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People v. Hudson

DECEMBER 8, 1970.

THE PEOPLE OF THE STATE OF ILLINOIS, PLAINTIFF-APPELLEE,

v.

HOWARD C. HUDSON, DEFENDANT-APPELLANT.



APPEAL from the Circuit Court of Cook County; the Hon. JAMES A. MEJDA, Judge, presiding.

MR. JUSTICE LYONS DELIVERED THE OPINION OF THE COURT:

The defendant, Howard C. Hudson, was indicted for the sale of a narcotic drug in violation of Ill. Rev. Stat., ch. 38, par. 22-3. After a trial by jury, he was found guilty and was sentenced to the Illinois State Penitentiary for not less than ten nor more than fourteen years.

On appeal, the defendant raises four points: (1) there was insufficient evidence to prove that the substance in question was cannabis sativa (marijuana) in accordance with the statutory definition of narcotic drugs; (2) reference by the State during trial to other crimes violated defendant's right to a fair trial; (3) the court failed to instruct the jury concerning the essential elements of the offense; and (4) the prosecutor's closing argument was inflammatory beyond allowable limits.

At trial, Donald Norton testified that he was an Inspector with the Illinois Division of Narcotics and had been so employed for seven and one-half years. He stated that he first met the defendant on October 10, 1966, at a restaurant called "The Hut" in Evanston, Illinois. Norton was seated in a booth with three other persons (Miller Riley, Rogers Nugent and Ann Croft) when the defendant approached and stated, according to Norton, "that I was supposed to do business with him that night and not the other two individuals I was with." Norton, who was operating undercover by the name of Danny, told the defendant that he was busy and might talk to the defendant later.

Norton stated that he next encountered the defendant on October 17, 1966. On that date, Norton and his partner, Inspector Charles McKissack, went into "The Hut" and saw the defendant sitting at the counter. McKissack was operating under the name of Chuck at this time. The three men exchanged greetings and sat in a booth. Norton testified that McKissack inquired about purchasing a "couple of cans" and the defendant quoted a price of $50.00 for two "large cans." The defendant then left the booth to make a telephone call. Norton stated that when the defendant returned from the telephone, he told them that "everything was mellow, and that we could cop," i.e., purchase drugs.

Norton testified that he next saw the defendant on October 27, 1966, and again on November 8, 1966, when the defendant was arrested.

On cross-examination, the witness testified that he was introduced to the defendant on October 10, 1966, by Ann Croft, who had supplied information to the State Division of Narcotics on prior occasions.

On redirect examination, Norton indicated that Miss Croft accompanied him to "The Hut" for purposes of introducing him to an individual named "Frog." When asked, "Who is `the Frog'?" the witness replied, "Howard Hudson."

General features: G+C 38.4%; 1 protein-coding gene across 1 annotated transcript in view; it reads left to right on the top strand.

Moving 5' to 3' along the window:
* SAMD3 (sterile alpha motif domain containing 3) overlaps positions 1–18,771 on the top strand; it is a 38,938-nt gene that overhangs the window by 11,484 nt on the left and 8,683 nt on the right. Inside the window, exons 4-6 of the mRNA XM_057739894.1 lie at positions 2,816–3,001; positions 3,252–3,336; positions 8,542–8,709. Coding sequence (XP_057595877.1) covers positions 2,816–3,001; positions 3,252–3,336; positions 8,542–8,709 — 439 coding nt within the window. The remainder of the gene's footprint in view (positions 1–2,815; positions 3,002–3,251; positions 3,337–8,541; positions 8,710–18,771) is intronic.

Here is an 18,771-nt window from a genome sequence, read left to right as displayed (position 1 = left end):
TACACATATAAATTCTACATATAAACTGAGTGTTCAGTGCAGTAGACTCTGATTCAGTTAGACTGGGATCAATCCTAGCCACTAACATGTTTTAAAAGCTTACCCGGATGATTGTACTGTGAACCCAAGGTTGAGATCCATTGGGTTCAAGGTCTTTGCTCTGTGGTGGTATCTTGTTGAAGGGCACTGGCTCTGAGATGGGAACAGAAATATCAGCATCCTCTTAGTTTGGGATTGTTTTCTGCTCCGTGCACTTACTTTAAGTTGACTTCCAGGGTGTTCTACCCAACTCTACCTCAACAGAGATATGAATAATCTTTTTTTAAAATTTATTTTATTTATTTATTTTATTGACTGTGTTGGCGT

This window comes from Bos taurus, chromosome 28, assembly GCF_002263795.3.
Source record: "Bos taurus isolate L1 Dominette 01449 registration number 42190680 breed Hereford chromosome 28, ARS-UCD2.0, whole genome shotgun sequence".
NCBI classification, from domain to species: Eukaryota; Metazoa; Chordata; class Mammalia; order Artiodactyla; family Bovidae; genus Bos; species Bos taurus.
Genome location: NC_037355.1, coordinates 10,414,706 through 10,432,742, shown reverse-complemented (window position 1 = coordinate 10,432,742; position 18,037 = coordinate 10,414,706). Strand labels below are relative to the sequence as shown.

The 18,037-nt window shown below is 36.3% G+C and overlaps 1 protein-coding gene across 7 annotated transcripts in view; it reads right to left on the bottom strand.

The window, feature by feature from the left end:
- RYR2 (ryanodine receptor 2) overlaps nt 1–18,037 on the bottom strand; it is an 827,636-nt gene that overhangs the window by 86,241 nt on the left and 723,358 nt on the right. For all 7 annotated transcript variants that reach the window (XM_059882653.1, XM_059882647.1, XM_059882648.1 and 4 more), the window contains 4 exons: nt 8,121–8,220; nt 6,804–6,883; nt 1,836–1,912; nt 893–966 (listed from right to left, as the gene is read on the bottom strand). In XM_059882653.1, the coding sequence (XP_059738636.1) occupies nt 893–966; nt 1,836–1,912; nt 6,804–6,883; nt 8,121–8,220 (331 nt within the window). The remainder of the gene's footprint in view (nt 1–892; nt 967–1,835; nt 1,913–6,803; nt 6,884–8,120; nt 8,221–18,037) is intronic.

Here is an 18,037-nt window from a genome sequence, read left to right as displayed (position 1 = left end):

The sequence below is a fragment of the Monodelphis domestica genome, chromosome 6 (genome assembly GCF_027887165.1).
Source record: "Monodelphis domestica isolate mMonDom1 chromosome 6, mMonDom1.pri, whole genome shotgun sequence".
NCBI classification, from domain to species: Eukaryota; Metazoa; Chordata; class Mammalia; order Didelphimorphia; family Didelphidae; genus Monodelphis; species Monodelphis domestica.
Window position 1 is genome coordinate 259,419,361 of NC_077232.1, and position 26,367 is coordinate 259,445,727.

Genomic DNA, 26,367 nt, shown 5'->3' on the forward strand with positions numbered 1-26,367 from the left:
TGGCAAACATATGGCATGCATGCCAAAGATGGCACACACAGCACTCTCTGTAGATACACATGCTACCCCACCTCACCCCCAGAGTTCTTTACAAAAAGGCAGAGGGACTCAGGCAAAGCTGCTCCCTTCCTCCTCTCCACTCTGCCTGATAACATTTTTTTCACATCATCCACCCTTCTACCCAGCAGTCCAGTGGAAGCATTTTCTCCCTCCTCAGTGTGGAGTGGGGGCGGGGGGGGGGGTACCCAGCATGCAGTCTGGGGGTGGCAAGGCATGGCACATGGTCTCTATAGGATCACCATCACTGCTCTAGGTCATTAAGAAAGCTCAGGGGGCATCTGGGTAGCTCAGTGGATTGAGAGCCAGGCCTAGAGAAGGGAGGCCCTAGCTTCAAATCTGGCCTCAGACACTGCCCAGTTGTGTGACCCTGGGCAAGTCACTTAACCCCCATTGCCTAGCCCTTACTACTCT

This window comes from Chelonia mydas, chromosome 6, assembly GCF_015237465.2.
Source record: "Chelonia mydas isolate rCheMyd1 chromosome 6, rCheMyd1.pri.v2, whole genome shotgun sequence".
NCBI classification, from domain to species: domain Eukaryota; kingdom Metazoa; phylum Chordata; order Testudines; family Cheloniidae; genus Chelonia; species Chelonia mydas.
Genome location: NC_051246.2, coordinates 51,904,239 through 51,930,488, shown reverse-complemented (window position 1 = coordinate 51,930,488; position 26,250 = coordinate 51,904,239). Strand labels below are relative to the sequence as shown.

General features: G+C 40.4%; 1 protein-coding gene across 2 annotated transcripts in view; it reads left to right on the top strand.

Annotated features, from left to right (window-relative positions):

John Carsten testified that he was a narcotics agent with the Illinois Division of Narcotics and had been so employed for three and one-half years. He indicated that he first met the defendant about 8:00 P.M. on October 27, 1966. Carsten was with Inspector McKissack in an unmarked state vehicle which they parked on the street in front of "The Hut." McKissack pointed out the defendant, who was standing in front of the restaurant. McKissack left the auto and engaged the defendant in conversation. Carsten stated that he then saw the defendant enter the restaurant, leaving McKissack on the street. A few minutes later, the defendant came out of the restaurant and then walked over to the car with McKissack. McKissack introduced Carsten to the defendant. Carsten stated that the two men got into the auto and he drove to the intersection of Church and Darrow Streets in Evanston. There, according to Carsten, the defendant instructed him to park near the intersection and left the vehicle for about twenty minutes. When he returned, the defendant said, "I am unable to find my man." Carsten made a U-turn and drove back to the intersection of Church and Darrow and the defendant said, "There he is now. Stop the car." Carsten indicated that he did not see this other individual but stopped the auto. The defendant got out and returned a short time later and said, "I have the stuff but left — ." Carsten then testified that the defendant suggested that they go back to "The Hut" so they "could get the acid." Carsten, however, said: "As long as we have the pot in the vicinity here, let's pick it up now and we can go back to The Hut later." Carsten stated that he then drove around the block and again stopped the car. The defendant left the vehicle "and walked in between two houses into a gangway and returned a few seconds later. In his hand he had two Manila envelopes which he handed to Inspector McKissack." Carsten stated that McKissack then gave the defendant $20.00.